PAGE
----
American astronauts Bob Behnken and Doug Hurley’s flight to the International Space Station over the weekend completed the second and final test of SpaceX’s Crew Dragon capsule. Now the spacecraft can get NASA’s Commercial Crew Program certification for long-duration missions to the space station. Its success highlights the large role commercial businesses likely will play in future missions.
Although the Crew Dragon is more technologically advanced, with touch-screen control panels instead of buttons and switches, it recalls the capsule missions to space in the 1960s and ’70s. Apollo astronauts jettisoned the rockets that propelled their capsules into the ocean or outer space, and reentry and splashdown often damaged the capsules themselves. NASA switched all of its manned flights to space shuttles in the early 1980s because they could land on a runway and be used again. But the shuttle program retired in 2011 for budgetary reasons, and the United States began paying Russia to ferry U.S. astronauts to the space station. The trip can cost up to $90 million per astronaut, National Geographic reported.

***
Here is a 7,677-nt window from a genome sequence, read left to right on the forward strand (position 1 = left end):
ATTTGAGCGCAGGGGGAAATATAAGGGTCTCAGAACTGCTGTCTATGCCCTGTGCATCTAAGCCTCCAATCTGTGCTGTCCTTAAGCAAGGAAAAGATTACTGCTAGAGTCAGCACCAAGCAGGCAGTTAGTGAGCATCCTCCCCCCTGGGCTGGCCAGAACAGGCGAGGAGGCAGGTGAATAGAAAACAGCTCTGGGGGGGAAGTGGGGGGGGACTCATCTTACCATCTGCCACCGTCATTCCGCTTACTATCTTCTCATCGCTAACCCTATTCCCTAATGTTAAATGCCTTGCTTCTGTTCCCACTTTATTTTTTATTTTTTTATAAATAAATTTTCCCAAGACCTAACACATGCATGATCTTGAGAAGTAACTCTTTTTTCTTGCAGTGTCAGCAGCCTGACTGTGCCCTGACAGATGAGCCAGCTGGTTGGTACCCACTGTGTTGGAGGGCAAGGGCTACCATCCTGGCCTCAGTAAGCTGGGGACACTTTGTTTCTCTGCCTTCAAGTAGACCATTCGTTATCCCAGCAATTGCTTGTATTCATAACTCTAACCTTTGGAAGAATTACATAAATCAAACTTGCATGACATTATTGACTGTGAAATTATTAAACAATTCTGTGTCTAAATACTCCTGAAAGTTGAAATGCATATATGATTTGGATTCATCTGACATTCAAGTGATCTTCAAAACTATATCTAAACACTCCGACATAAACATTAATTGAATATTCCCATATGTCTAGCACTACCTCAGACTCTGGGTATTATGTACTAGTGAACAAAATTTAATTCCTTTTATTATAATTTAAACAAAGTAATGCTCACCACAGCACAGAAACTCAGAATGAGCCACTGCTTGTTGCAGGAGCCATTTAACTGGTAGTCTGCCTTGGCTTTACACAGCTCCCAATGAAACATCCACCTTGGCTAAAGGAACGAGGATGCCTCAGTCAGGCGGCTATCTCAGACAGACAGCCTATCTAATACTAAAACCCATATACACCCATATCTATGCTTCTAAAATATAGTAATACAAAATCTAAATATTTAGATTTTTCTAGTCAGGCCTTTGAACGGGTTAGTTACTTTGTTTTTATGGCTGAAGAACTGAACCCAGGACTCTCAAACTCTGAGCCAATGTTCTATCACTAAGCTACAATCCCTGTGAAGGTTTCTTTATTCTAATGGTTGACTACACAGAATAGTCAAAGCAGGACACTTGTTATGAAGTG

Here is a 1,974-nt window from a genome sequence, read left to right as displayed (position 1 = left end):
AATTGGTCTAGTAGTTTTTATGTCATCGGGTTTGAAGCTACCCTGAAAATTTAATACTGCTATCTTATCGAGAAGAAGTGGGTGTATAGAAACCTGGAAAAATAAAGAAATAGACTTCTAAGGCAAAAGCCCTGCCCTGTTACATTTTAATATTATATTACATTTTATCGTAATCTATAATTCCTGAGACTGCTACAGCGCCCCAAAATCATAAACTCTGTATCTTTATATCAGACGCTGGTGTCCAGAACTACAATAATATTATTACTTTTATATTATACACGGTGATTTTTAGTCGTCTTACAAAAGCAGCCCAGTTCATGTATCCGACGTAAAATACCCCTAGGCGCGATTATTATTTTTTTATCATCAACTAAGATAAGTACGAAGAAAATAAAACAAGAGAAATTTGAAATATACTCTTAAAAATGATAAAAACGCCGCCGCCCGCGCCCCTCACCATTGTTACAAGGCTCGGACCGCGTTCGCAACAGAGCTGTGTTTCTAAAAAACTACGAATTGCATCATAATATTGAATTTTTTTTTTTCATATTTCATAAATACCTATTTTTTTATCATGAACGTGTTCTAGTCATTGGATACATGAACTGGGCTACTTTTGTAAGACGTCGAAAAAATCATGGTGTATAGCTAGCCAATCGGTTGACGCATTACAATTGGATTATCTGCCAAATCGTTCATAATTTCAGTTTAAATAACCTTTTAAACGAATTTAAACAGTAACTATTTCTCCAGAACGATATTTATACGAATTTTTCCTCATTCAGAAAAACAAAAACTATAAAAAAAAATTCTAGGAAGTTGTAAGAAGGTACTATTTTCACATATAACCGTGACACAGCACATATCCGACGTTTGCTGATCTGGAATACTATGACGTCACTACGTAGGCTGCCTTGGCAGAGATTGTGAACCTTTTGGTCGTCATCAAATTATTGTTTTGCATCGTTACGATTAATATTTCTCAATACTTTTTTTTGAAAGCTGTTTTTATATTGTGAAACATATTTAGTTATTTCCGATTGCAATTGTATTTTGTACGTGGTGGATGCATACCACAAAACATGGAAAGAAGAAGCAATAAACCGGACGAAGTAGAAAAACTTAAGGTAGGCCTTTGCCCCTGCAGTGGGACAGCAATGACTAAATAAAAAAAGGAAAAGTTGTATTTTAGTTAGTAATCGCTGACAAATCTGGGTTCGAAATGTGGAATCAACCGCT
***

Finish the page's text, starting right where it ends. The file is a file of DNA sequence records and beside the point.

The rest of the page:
Saturday’s launch from the Kennedy Space Center in Florida was the first time astronauts have blasted off from the United States since 2011. It was also the first private, commercially built manned space launch. The spacecraft’s Falcon 9 rocket landed safely on a barge in the ocean after detaching from the Crew Dragon. SpaceX plans not to reuse Crew Dragon capsules yet for the safety of the astronauts, but it already reuses the Cargo Dragon, the unmanned version that takes supplies and other payload into space.
The launch of the Crew Dragon has paved the way for future human exploration to the moon and Mars, NASA Administrator Jim Bridenstine said, ushering in “a new era in human spaceflight … as we once again launched American astronauts on American rockets from American soil.”
Behnken and Hurley plan to stay on the space station for one to two months before taking the Crew Dragon back to Earth and splashing down off the coast of Florida. —J.B.